Many areas of common ground between the government, medical and academic communities surfaced as they joined forces at this year’s UAE Obesity Conference, including the desire for greater collaboration between stakeholders, as well as focusing on prevention rather than management of obesity, and giving the problem of childhood obesity greater attention.
The conference, themed ‘It’s Time to Act on Obesity’, was held as a combined effort between Mubadala Healthcare providers Healthpoint, Imperial College London Diabetes Centre (ICLDC) and Cleveland Clinic Abu Dhabi, and other stakeholders including Sheikh Khalifa Medical City, Al Ain Hospital, and Mohammed Bin Rashid University, this weekend.
Speaking during the closing session of the two-day conference, Nouf Khamis Al Ali, Deputy Director of Health Education and Promotion Department at the Ministry of Health and Prevention (Mohap), stated that a key goal for her department is to reduce the rate of childhood obesity from 14.45% to 12%, and to stop the rise in adult obesity rates.
She pointed out that environmental factors had a strong influence on obesity and that research showed that for people aged 13 to 27, significant issues affecting weight were a high intake of carbonated drinks and fast foods, spending long periods sitting, and devoting little time to exercising. She pointed out all of the measures the government has taken to address these issues, including taxation on sweetened beverages, food labelling policies, and school canteen guidelines. She also explained that MOHAP had launched the Ma'kom initiative to encourage residents to be more physically active and adopt simple healthy lifestyle habits.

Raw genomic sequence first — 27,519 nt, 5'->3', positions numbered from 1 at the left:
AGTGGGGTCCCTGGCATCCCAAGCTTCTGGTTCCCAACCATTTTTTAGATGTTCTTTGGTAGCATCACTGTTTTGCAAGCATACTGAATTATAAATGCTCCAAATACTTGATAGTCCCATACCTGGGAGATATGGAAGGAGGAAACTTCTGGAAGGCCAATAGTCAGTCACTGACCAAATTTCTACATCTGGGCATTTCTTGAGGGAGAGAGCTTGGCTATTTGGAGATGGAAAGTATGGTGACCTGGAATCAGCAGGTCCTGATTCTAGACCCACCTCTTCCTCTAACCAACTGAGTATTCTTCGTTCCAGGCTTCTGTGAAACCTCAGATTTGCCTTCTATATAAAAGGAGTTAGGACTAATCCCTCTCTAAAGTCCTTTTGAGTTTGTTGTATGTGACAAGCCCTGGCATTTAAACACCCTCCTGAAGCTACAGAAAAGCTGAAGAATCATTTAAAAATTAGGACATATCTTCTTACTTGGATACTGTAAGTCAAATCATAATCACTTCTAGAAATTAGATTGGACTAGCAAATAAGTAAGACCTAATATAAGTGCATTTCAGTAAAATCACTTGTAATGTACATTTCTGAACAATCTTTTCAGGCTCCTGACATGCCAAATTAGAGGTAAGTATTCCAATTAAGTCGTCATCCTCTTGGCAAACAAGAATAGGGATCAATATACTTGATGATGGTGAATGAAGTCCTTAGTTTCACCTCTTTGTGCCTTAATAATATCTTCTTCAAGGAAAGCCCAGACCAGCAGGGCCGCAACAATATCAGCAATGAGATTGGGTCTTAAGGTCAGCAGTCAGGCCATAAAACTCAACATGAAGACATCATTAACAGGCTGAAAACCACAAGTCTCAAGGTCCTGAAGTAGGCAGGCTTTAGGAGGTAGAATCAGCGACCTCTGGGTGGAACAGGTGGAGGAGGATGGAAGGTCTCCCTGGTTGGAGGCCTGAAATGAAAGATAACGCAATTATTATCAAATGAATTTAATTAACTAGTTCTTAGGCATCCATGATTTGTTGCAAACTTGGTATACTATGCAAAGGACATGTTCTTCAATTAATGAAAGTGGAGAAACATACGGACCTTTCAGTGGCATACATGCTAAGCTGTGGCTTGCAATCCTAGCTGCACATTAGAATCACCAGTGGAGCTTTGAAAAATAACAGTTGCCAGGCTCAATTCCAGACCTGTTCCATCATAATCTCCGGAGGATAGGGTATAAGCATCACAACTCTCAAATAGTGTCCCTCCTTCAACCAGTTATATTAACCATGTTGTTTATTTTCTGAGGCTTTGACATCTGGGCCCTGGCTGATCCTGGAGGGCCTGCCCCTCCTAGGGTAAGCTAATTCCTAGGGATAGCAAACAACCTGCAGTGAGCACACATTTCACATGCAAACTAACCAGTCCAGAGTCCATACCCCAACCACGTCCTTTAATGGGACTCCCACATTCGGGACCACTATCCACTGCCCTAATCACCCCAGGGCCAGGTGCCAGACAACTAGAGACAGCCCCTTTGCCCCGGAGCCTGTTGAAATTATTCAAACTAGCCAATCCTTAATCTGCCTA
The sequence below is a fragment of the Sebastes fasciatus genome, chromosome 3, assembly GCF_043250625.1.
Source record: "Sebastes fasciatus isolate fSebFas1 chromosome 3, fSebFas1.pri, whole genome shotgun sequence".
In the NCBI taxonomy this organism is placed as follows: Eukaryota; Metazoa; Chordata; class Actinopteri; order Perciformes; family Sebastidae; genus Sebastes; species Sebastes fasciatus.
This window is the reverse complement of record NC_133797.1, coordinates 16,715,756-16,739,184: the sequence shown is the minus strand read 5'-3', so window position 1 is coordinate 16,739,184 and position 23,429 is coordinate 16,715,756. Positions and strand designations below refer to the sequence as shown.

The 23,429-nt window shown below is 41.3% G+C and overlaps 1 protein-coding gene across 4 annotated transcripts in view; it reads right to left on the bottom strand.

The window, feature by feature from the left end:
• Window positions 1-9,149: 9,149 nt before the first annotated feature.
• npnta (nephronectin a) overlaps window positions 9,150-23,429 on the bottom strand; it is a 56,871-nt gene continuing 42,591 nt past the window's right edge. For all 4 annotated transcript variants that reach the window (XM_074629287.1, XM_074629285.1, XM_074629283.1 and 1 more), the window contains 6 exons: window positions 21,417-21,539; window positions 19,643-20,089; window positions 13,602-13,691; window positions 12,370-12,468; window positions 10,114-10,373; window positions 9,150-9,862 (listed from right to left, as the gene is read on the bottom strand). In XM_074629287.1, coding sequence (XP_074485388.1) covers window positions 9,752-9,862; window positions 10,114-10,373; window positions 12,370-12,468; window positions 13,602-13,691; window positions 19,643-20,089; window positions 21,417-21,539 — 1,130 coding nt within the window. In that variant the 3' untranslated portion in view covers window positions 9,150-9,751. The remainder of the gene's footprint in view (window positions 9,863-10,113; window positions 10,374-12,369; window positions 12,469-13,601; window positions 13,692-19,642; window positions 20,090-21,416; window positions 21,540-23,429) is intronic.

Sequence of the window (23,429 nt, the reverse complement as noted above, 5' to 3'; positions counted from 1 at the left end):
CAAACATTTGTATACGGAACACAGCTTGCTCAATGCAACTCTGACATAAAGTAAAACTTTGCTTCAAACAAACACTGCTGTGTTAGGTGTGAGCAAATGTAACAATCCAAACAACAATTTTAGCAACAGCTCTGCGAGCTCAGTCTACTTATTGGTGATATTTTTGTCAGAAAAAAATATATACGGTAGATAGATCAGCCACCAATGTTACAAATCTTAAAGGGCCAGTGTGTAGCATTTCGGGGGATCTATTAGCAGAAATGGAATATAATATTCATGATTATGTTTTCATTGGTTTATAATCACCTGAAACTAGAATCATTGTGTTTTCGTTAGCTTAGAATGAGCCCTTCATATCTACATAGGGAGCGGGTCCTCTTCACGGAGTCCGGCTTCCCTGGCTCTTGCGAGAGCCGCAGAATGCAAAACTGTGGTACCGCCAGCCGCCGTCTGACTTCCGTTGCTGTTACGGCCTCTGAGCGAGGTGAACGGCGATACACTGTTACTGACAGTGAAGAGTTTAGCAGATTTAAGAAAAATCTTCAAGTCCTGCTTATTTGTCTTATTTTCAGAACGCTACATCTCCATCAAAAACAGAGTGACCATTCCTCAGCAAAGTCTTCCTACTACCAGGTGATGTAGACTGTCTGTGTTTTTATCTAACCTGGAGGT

The chairman of the Conference organizing committee, Healthpoint consultant bariatric surgeon and head of its Metabolic and Bariatric Surgery Centre, Dr Mohammed Al Hadad, said the conference had been very successful.
Dr Al Hadad said: “The many health complications of obesity cannot be ignored as they impact not just individuals, but the wellbeing of society and even the economy. At this conference, we managed to get all the stakeholders together in one place, to ascertain how we can all collaborate more closely to tackle the burden of obesity on the country.
“Obesity was examined from every angle, reflecting the multidisciplinary approach that we need to curtail the obesity epidemic. We stressed that the focus should be on prevention, rather than management of obesity.”
Healthpoint’s Bariatric & Metabolic Surgery Centre is an accredited Center of Excellence by the international Surgical Review Corporation (SRC), which awards medical facilities based on safety standards and quality of care. The centre delivers world-class services to obese patients with diabetes who need a life-changing solution.
Speakers review latest research and analyze obesity from every angle
At the conference, the causes and effects of obesity, as well as preventative strategies were thoroughly analyzed and discussed, but with the focus placed on finding solutions.